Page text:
If Your Car Seat Gets Lost: Don’t worry! You will not be stuck in the airport with a screaming toddler! Speak to the airline as most airlines have ‘loaner’ car seat {not ideal, I know, but necessary}.

Renting Car Seats: Many car rental companies will also rent car seats along with the car. Request this when reserving your car.

Remember- Children under 2 fly FREE as a lap child, unless you want to purchase a seat for them. 

10. Surprises!

Who doesn’t love surprises, right!? Growing up, my mom always made “Goody Bags” for vacations. I would anticipate getting my “Goody Bag” from before we even left for our trips. Create a little “Goody Bag” for your child(ren). Fun things to color, play with, read, look at, etc. while they are both on the airplane and maybe something fun they will be able to anticipate using once they arrive! Keep the bags hidden, and pull them out at ‘just the right time’; trust me {said with a giggle} you’ll know exactly when that time arrives!

*If it’s your child’s 1st flight, be sure to tell the Flight Attendant! Many airlines and pilots will be happy to take pictures with your baby, offer ‘wings’, and sometimes even certificates! 


  1. Great post!! We had a terrible first airplane experience too, but thankfully it has gotten better:)

  2. We took our carseat to Italy with us. HUGE mistake. The hassle of walking through the airport balancing a carseat on top of the luggage was monumentally tough. We had the baby in a carrier, which facilitated full use of hands, but it was still really awkward to lug around. My advice is to ask someone in your destination city to borrow a carseat for the time you’ll be in town. Thanks for sharing these tips. The emergency bag is a great one, as well as the backstage spouse walking pass.

  3. This was an awesome post! I’ve pinned it for later!

    • Thank you! I actually forgot how much we ‘knew’ on the subject until I started writing…I started off with 5 tips and had to expand to 10! :)

  4. We haven’t taken our two (4 and 2) on a plane yet but I think some of these will still come in handy for them when we do fly. Thanks for sharing.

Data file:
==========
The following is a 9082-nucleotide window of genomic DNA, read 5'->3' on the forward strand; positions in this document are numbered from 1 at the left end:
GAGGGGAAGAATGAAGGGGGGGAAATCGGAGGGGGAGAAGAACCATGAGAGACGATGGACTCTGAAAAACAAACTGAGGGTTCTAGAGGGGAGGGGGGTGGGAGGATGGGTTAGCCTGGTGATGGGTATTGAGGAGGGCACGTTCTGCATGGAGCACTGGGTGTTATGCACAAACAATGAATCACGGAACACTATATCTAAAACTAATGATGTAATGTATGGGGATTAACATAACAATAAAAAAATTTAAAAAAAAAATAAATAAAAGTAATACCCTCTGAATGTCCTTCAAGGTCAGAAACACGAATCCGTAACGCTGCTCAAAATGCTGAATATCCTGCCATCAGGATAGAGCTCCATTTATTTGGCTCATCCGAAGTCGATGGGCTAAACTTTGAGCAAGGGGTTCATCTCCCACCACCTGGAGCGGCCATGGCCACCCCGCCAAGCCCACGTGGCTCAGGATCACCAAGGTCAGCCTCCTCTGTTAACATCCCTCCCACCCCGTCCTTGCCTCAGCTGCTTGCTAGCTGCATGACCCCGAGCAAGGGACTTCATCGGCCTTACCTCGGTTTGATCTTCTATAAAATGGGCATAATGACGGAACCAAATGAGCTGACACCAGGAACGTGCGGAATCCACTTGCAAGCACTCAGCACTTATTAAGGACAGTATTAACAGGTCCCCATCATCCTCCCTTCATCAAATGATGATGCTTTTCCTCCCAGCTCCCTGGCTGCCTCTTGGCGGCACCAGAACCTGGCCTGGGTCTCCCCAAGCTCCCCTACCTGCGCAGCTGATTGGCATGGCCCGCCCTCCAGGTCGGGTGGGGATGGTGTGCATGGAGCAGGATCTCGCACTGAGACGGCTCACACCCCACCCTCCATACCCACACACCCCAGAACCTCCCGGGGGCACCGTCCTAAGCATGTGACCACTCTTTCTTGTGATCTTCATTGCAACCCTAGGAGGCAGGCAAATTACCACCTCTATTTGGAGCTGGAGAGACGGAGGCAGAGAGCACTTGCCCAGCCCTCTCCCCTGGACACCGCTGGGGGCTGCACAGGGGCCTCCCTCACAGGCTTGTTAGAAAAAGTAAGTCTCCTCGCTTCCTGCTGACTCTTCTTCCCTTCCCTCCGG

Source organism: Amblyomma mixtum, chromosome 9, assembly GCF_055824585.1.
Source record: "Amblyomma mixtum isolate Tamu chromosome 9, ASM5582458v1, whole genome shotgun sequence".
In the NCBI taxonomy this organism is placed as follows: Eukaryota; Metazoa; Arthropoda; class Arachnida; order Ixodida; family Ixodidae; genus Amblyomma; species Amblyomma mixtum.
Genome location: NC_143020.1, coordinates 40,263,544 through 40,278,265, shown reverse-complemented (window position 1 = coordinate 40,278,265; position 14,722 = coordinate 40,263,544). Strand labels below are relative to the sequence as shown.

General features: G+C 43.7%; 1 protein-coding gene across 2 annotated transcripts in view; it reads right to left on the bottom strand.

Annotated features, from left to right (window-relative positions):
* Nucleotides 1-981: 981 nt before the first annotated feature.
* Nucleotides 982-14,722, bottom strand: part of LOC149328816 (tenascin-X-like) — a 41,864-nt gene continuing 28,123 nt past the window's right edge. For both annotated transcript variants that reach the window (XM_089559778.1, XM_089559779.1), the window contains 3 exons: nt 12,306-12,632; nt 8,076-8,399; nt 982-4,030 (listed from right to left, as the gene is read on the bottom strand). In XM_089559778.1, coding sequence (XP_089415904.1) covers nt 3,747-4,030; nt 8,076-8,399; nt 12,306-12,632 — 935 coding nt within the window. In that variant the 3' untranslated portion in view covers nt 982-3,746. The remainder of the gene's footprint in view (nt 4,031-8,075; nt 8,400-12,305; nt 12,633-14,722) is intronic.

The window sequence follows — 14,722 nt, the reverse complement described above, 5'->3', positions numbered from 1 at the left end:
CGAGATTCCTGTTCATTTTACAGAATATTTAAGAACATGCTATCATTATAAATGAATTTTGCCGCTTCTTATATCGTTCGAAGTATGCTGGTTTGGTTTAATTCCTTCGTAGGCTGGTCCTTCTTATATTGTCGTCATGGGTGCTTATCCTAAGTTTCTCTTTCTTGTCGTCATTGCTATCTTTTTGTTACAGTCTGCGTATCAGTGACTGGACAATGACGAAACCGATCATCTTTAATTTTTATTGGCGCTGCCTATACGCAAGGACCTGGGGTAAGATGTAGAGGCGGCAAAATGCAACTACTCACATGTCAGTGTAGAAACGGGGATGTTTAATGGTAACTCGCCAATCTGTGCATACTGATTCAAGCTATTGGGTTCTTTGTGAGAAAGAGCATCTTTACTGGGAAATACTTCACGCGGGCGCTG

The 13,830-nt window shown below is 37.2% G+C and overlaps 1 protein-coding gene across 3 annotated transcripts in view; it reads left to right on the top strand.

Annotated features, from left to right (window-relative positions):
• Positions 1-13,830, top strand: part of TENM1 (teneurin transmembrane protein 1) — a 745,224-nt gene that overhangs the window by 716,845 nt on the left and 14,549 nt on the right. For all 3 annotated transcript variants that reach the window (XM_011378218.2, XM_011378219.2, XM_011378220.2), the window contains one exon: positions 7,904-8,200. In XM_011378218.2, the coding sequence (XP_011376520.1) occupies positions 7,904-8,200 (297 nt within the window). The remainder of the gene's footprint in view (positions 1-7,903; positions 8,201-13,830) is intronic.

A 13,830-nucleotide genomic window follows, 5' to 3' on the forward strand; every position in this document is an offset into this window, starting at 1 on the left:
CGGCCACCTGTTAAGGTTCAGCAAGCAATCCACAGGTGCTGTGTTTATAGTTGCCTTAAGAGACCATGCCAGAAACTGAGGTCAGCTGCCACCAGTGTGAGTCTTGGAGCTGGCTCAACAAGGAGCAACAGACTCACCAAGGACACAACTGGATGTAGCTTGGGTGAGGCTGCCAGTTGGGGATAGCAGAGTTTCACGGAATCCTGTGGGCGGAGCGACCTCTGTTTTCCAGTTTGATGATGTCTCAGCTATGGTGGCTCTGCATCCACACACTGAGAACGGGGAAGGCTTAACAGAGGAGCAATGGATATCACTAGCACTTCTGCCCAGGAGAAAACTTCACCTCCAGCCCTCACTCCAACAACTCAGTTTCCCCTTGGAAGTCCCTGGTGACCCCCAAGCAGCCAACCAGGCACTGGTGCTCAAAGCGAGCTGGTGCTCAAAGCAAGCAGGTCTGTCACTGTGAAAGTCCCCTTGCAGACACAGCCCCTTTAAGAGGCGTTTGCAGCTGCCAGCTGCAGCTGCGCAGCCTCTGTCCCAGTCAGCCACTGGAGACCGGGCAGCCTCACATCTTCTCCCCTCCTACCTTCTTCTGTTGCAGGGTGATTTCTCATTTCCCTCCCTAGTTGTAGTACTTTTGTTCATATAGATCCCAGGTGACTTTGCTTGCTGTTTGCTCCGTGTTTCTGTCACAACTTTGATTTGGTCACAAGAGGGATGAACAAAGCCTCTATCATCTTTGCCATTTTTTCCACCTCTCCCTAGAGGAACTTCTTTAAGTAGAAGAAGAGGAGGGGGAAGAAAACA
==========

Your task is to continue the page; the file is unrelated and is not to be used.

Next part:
5. It was nice to read something like this as I will be traveling in a few weeks with my kids. I’m not so worried about my 3 year old, but my 14 month old will not sit in our laps! We didn’t purchase an extra seat for her. Dreading! She is pretty fussy so I’ll try some of your tips. Also, what about some sort of medicine to help them sleep? Any recommendations? Our daughter will NOT take a nap in our laps. She will cry, whine and fuss.

    • Shonda- We have done ‘lap child’ seating with our oldest until he turned 2 and still are doing it with our 18 month old. Our 18 month old is wiggly and doesn’t like to sit still either. It helped us to ‘practice’ a few times getting him to sleep in our laps (which we never do). We also brought along our ipad and let him play games; he loved that! I have heard of people using Benadryl for infants to make them a little tired on long flights; but that is certainly a preference for each family. Ask your pediatrician to see if they have any recommendations! Good luck, let us know how it goes or if you have any further advice! :)

  6. Oh man! So hilarious and embarrassing. I’ve had a blow out happen at church before; all over my white skirt. I used to fly all of the time. It is the worst when your flight is delayed. I had to sleep in the airport with my 1-year-old on a cross country flight. I wish I had these tips. I love them all. Especially the surprise foil ball snacks! Thanks for sharing at Mom’s Library!

  7. Hi. I’ll be flying alone with my 27 month old son for the first time at the end of this month. I plan on checking his carseat and I’ve been told that I can check a stroller at the gate. Is that true? If so I’m sure I’ll be bringing one with.

    I originally came to your blog for your potty training articles. I was thinking about trying to train him before our trip. As in this coming weekend. In your opinion do you think I should wait or go ahead and try?

    Love your site!

    • Charity,
      Yes, you can gate check strollers! We do this all the time! :) I would say it depends on your trip. If it is a short time then go for it and start potty training before, but be prepared for a possible setback on the trip; it’s natural. You would keep him in pull ups the entire time just for your sanity, and then just pick back up when you get home! If it’s a long trip, longer than a week, you may want to wait until you get back. Keep us posted on how your trip and potty training go! :)